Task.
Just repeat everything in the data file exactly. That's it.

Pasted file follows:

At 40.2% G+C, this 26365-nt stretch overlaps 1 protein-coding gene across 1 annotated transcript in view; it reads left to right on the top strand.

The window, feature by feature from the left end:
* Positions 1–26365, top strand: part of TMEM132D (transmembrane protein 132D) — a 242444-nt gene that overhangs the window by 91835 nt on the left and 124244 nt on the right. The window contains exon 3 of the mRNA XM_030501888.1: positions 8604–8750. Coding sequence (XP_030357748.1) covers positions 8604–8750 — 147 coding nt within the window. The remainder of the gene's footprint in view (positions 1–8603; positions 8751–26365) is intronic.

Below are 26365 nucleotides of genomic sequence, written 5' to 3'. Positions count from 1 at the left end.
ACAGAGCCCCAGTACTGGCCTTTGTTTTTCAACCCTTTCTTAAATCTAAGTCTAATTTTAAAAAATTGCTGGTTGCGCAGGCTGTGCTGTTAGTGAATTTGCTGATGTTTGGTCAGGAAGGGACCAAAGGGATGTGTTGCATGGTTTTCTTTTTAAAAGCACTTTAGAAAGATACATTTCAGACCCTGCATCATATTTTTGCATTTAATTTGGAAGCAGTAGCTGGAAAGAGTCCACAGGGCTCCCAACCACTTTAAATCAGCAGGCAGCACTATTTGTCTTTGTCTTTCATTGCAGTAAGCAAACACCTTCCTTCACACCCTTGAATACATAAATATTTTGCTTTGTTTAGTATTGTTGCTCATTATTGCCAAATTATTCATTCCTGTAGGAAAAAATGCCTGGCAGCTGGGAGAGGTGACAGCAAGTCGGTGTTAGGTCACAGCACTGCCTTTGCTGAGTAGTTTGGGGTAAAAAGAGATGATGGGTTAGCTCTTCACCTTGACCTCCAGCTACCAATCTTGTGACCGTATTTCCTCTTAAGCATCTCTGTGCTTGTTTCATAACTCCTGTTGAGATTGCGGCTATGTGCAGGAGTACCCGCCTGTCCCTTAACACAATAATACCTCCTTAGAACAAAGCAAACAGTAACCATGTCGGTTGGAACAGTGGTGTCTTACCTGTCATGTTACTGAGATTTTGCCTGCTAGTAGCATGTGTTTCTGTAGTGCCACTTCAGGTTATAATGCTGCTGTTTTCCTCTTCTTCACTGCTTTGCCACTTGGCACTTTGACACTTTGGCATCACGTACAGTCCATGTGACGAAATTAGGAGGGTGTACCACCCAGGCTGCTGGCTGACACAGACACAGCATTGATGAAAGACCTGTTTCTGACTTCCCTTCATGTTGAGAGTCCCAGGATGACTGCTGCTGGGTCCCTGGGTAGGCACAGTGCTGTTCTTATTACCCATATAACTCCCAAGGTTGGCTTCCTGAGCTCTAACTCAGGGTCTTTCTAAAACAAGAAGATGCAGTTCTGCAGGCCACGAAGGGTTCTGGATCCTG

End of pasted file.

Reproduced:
At 40.2% G+C, this 26365-nt stretch overlaps 1 protein-coding gene across 1 annotated transcript in view; it reads left to right on the top strand.

The window, feature by feature from the left end:
* Positions 1–26365, top strand: part of TMEM132D (transmembrane protein 132D) — a 242444-nt gene that overhangs the window by 91835 nt on the left and 124244 nt on the right. The window contains exon 3 of the mRNA XM_030501888.1: positions 8604–8750. Coding sequence (XP_030357748.1) covers positions 8604–8750 — 147 coding nt within the window. The remainder of the gene's footprint in view (positions 1–8603; positions 8751–26365) is intronic.

Below are 26365 nucleotides of genomic sequence, written 5' to 3'. Positions count from 1 at the left end.
ACAGAGCCCCAGTACTGGCCTTTGTTTTTCAACCCTTTCTTAAATCTAAGTCTAATTTTAAAAAATTGCTGGTTGCGCAGGCTGTGCTGTTAGTGAATTTGCTGATGTTTGGTCAGGAAGGGACCAAAGGGATGTGTTGCATGGTTTTCTTTTTAAAAGCACTTTAGAAAGATACATTTCAGACCCTGCATCATATTTTTGCATTTAATTTGGAAGCAGTAGCTGGAAAGAGTCCACAGGGCTCCCAACCACTTTAAATCAGCAGGCAGCACTATTTGTCTTTGTCTTTCATTGCAGTAAGCAAACACCTTCCTTCACACCCTTGAATACATAAATATTTTGCTTTGTTTAGTATTGTTGCTCATTATTGCCAAATTATTCATTCCTGTAGGAAAAAATGCCTGGCAGCTGGGAGAGGTGACAGCAAGTCGGTGTTAGGTCACAGCACTGCCTTTGCTGAGTAGTTTGGGGTAAAAAGAGATGATGGGTTAGCTCTTCACCTTGACCTCCAGCTACCAATCTTGTGACCGTATTTCCTCTTAAGCATCTCTGTGCTTGTTTCATAACTCCTGTTGAGATTGCGGCTATGTGCAGGAGTACCCGCCTGTCCCTTAACACAATAATACCTCCTTAGAACAAAGCAAACAGTAACCATGTCGGTTGGAACAGTGGTGTCTTACCTGTCATGTTACTGAGATTTTGCCTGCTAGTAGCATGTGTTTCTGTAGTGCCACTTCAGGTTATAATGCTGCTGTTTTCCTCTTCTTCACTGCTTTGCCACTTGGCACTTTGACACTTTGGCATCACGTACAGTCCATGTGACGAAATTAGGAGGGTGTACCACCCAGGCTGCTGGCTGACACAGACACAGCATTGATGAAAGACCTGTTTCTGACTTCCCTTCATGTTGAGAGTCCCAGGATGACTGCTGCTGGGTCCCTGGGTAGGCACAGTGCTGTTCTTATTACCCATATAACTCCCAAGGTTGGCTTCCTGAGCTCTAACTCAGGGTCTTTCTAAAACAAGAAGATGCAGTTCTGCAGGCCACGAAGGGTTCTGGATCCTG